Nothing lost in outfield shuffle
OAKLAND, Calif. - The consensus when it comes to the Red Sox' outfield shuffle is that it's working.
Jacoby Ellsbury, Coco Crisp, and J.D. Drew, who are trading off duties in center and right field, are all hitting well, holding their own defensively, and contributing to what many consider the best team in baseball.
All is well. The only question is for how long.
"They've done a good job," Sox manager Terry Francona said before last night's opener of a three-game series with the Athletics. "They're at different points of their career, but they've handled what we've asked them to handle, so that's really good. Guys have to handle it. There are things we need to talk about. But it makes us a pretty good team."
None of them made much of a difference in last night's 8-3 loss to the Athletics, which snapped the Sox' seven-game winning streak.
Despite their current success, the difficulty of sharing is not lost upon the three. This is omnipresent in the center-field competition between Ellsbury and Crisp (with Ellsbury occasionally spelling Drew in right).
They smile, they speak the team-first mantra, even praise each other. Still, it is obvious their immense desire to be on the field every day is being suppressed. The thanks for that goes to the winning results and their patience.
"I think we work well together," Ellsbury said. "We both want to win, so I guess whatever it takes, we're willing to do.
"Coco, he's a great teammate. We get along on and off the field. Both of us want to play every day. I think maybe that's the toughest thing to balance, how to get both of us the [at-bats]. But when Coco's got his chance, when I've got my chance, I think we've done a good job. We just go out there and play."
There is something to be said for depth. The Sox have viable options in case of injury and quality bats for pitch hitting. But a case could be made for any two of the three to be permanent starters alongside Manny Ramírez.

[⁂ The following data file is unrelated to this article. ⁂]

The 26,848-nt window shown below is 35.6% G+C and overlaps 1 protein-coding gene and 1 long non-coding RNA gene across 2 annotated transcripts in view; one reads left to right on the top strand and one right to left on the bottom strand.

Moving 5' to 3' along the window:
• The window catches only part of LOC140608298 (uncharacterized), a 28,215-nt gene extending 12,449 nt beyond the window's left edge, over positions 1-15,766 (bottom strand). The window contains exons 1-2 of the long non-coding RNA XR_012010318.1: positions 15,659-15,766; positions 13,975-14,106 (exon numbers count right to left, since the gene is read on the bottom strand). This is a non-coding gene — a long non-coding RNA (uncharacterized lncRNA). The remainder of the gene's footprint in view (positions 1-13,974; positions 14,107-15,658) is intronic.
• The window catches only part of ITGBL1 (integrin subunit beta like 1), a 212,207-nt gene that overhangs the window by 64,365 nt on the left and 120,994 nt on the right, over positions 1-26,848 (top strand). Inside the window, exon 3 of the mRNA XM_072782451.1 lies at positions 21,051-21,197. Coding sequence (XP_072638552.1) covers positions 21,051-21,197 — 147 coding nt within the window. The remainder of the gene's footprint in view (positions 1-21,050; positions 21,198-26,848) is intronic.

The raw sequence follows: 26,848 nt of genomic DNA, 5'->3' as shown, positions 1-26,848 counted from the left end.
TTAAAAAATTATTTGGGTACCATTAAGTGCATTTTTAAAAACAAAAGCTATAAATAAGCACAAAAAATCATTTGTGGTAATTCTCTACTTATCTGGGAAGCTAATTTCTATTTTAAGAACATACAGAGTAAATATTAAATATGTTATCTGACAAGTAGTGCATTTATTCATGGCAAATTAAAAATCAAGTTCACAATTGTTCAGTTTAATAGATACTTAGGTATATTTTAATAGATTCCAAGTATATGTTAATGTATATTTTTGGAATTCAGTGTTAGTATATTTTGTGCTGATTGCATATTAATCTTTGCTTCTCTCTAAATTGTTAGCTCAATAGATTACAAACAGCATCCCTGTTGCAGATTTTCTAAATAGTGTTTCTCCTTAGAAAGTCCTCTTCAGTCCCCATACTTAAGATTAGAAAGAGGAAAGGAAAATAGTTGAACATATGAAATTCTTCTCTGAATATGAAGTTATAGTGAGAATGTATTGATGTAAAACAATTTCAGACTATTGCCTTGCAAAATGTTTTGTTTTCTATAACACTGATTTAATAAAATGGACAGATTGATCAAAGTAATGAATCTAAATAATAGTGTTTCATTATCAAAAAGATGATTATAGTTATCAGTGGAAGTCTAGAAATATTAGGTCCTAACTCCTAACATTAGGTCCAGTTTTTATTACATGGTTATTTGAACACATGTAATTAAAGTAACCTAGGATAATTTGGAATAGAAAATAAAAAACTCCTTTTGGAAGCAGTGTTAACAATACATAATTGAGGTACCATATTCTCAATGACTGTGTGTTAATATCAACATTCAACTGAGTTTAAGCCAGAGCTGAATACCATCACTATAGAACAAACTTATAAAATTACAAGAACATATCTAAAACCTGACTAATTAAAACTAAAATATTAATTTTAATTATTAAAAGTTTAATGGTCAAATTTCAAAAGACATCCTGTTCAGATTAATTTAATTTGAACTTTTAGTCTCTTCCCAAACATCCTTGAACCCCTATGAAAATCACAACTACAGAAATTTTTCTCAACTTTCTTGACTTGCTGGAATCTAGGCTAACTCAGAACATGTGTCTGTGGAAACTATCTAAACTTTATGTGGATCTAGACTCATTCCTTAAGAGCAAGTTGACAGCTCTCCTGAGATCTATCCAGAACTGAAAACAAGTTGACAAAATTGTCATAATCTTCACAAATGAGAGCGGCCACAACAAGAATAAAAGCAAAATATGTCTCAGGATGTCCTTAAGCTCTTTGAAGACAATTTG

Crisp has provided some pop. His 12 extra-base hits and .457 slugging percentage entering last night were second only to Ramírez among Boston's outfielders. Crisp's .295 average was the best of the three, and he's considered the best defensive player.
Ellsbury has given the Sox some electricity at the top of the lineup. Entering last night, he was fifth in the American League and tops among Boston regulars in on-base percentage (.396), which is amplified by the frenzy he causes on the basepaths. Ellsbury's 19 stolen bases were third in the majors and have brought a welcomed dimension to the offense. Plus, he's the future.
Drew has provided consistent hitting. He was leading the trio in RBIs with 22. His injury history, as much as anything, has forced him to share duties.
"Everybody's doing well still," Crisp said. "I think if you get consistent at-bats and you play every day, you have an opportunity to play better. But I think [Francona] is doing a good job of getting everybody playing time the best that he can. With all four of us playing as well as we are, it's kind of tough to get everybody in there, keep everybody happy. For me, specifically, I want to play every day. But it is what it is, I'm just waiting it out, see what happens."
Of course, the way they've been playing makes it more difficult.
Entering last night, Ellsbury was batting .303 in May with a home run, 6 RBIs, 19 runs, and 11 stolen bases. Crisp was batting .298 this month with 2 homers and 6 RBIs. Drew was batting .321 with a homer, 4 doubles, 9 RBIs, and 12 runs.
Imagine having to choose two. Welcome to Francona's world.
"You know, I actually was struggling with it today," Francona said before the game. "I usually tell the guys the night before. I just didn't know what I was going to do. I talked to [bench coach Brad Mills] about it. I even told Millsie, 'Make out your lineup and give it to me. I want to see if it matches mine.' We both had different lineups. Yeah, it was a hard one today. This guy [A's starter Rich Harden] throws hard and Coco's such a good fastball hitter. Ellsbury's been a force at the top of the lineup. So, that was a hard one."
In the end, Ellsbury was the choice. He was 2 for 4 with two RBIs. Drew, who started in right, finished 1 for 4 with a run and two strikeouts. Crisp got the night off.
Francona will be back to drawing straws tonight.
It was easier when Drew was suffering through a strained left wrist, or when Ellsbury's knee was giving him problems, or when Crisp was battling illness. But with three players healthy and playing well, dividing the workload becomes a bit tougher, and staying patient and positive is also more difficult.
Somehow, though, they are pulling it off. They have to, because so far it's working.